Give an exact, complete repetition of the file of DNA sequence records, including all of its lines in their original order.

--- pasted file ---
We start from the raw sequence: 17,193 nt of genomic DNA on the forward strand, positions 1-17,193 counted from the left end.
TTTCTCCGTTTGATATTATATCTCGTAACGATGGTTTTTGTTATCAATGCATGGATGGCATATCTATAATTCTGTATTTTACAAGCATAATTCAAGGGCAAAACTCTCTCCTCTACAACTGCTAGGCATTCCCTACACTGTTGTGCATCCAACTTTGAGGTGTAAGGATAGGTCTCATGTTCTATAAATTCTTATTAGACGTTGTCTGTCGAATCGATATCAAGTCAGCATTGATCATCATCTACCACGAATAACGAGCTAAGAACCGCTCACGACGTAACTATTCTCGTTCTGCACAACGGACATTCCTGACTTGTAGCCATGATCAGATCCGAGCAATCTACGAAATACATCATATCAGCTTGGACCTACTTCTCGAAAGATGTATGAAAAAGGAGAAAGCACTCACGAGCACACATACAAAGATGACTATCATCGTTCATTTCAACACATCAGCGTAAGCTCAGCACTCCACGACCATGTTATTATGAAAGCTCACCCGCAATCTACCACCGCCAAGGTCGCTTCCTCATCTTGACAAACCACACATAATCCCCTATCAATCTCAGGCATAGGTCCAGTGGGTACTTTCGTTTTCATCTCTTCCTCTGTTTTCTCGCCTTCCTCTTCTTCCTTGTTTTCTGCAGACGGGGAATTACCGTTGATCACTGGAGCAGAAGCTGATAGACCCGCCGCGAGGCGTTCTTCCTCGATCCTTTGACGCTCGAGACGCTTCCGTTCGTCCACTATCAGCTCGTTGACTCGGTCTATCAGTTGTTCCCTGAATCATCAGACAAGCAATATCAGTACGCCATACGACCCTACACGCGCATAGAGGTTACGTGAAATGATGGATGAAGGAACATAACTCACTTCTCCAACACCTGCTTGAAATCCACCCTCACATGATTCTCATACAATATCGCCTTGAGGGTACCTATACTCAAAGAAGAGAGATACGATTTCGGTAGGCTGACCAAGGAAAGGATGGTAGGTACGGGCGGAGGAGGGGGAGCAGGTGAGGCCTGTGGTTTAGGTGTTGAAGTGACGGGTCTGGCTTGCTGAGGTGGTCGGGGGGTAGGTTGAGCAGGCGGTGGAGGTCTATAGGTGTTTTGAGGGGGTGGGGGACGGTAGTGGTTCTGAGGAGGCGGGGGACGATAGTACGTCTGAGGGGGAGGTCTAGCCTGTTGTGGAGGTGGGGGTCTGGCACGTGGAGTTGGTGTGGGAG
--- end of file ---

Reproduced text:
We start from the raw sequence: 17,193 nt of genomic DNA on the forward strand, positions 1-17,193 counted from the left end.
TTTCTCCGTTTGATATTATATCTCGTAACGATGGTTTTTGTTATCAATGCATGGATGGCATATCTATAATTCTGTATTTTACAAGCATAATTCAAGGGCAAAACTCTCTCCTCTACAACTGCTAGGCATTCCCTACACTGTTGTGCATCCAACTTTGAGGTGTAAGGATAGGTCTCATGTTCTATAAATTCTTATTAGACGTTGTCTGTCGAATCGATATCAAGTCAGCATTGATCATCATCTACCACGAATAACGAGCTAAGAACCGCTCACGACGTAACTATTCTCGTTCTGCACAACGGACATTCCTGACTTGTAGCCATGATCAGATCCGAGCAATCTACGAAATACATCATATCAGCTTGGACCTACTTCTCGAAAGATGTATGAAAAAGGAGAAAGCACTCACGAGCACACATACAAAGATGACTATCATCGTTCATTTCAACACATCAGCGTAAGCTCAGCACTCCACGACCATGTTATTATGAAAGCTCACCCGCAATCTACCACCGCCAAGGTCGCTTCCTCATCTTGACAAACCACACATAATCCCCTATCAATCTCAGGCATAGGTCCAGTGGGTACTTTCGTTTTCATCTCTTCCTCTGTTTTCTCGCCTTCCTCTTCTTCCTTGTTTTCTGCAGACGGGGAATTACCGTTGATCACTGGAGCAGAAGCTGATAGACCCGCCGCGAGGCGTTCTTCCTCGATCCTTTGACGCTCGAGACGCTTCCGTTCGTCCACTATCAGCTCGTTGACTCGGTCTATCAGTTGTTCCCTGAATCATCAGACAAGCAATATCAGTACGCCATACGACCCTACACGCGCATAGAGGTTACGTGAAATGATGGATGAAGGAACATAACTCACTTCTCCAACACCTGCTTGAAATCCACCCTCACATGATTCTCATACAATATCGCCTTGAGGGTACCTATACTCAAAGAAGAGAGATACGATTTCGGTAGGCTGACCAAGGAAAGGATGGTAGGTACGGGCGGAGGAGGGGGAGCAGGTGAGGCCTGTGGTTTAGGTGTTGAAGTGACGGGTCTGGCTTGCTGAGGTGGTCGGGGGGTAGGTTGAGCAGGCGGTGGAGGTCTATAGGTGTTTTGAGGGGGTGGGGGACGGTAGTGGTTCTGAGGAGGCGGGGGACGATAGTACGTCTGAGGGGGAGGTCTAGCCTGTTGTGGAGGTGGGGGTCTGGCACGTGGAGTTGGTGTGGGAG